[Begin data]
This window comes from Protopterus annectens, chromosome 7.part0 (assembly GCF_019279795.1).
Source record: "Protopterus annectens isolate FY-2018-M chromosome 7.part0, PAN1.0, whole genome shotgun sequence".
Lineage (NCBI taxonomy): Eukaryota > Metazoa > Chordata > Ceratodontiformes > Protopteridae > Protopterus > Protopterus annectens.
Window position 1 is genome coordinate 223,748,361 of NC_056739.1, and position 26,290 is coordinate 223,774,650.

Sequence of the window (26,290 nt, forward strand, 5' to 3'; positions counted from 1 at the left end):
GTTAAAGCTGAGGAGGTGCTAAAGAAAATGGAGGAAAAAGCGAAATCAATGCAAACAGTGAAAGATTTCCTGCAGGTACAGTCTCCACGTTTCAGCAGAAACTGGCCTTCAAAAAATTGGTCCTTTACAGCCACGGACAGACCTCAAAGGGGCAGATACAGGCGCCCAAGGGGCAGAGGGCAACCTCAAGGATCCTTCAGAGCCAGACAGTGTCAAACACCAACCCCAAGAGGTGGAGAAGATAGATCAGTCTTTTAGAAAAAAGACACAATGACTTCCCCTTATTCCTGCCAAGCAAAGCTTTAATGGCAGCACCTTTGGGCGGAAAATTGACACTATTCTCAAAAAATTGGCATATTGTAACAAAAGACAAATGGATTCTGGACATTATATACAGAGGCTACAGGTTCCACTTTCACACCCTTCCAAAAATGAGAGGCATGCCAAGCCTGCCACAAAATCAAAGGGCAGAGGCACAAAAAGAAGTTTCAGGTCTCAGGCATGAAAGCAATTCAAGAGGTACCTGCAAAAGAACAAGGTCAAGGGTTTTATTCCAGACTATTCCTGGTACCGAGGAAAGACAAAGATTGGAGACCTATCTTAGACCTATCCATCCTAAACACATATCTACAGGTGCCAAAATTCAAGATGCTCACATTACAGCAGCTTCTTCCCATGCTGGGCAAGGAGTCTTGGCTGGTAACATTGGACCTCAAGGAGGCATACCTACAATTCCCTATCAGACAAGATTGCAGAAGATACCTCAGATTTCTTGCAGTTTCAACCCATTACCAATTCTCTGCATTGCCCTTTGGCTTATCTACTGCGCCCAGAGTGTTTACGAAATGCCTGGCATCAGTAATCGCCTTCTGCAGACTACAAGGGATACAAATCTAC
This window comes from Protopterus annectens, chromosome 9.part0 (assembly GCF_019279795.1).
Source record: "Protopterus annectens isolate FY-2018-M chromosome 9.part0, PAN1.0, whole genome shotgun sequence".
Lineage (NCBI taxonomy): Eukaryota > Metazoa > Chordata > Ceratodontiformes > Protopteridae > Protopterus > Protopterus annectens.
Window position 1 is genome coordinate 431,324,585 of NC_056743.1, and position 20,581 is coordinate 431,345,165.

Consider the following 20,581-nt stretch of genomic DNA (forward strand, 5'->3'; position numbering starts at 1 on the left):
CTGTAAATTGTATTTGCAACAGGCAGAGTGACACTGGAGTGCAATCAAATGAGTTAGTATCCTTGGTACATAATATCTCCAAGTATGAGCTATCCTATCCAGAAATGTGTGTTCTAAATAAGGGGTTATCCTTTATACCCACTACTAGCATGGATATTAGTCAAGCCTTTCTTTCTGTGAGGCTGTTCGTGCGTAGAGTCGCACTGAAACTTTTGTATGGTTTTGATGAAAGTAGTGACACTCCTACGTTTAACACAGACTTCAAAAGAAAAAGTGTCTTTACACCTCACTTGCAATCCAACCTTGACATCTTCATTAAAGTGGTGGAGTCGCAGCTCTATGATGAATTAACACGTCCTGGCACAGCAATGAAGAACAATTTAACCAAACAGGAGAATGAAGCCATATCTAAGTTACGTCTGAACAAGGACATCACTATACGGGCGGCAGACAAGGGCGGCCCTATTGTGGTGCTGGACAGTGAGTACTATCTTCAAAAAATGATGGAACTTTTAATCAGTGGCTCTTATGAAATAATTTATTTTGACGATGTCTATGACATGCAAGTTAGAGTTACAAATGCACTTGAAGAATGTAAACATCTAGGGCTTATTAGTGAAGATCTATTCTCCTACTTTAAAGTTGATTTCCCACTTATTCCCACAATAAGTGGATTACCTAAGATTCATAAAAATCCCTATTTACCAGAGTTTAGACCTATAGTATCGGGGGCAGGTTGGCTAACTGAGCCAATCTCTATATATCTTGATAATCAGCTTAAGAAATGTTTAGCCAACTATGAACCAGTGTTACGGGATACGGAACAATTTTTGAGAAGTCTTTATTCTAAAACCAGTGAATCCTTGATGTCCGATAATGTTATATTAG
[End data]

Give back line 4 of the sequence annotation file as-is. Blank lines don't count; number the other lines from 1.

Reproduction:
Window position 1 is genome coordinate 223,748,361 of NC_056739.1, and position 26,290 is coordinate 223,774,650.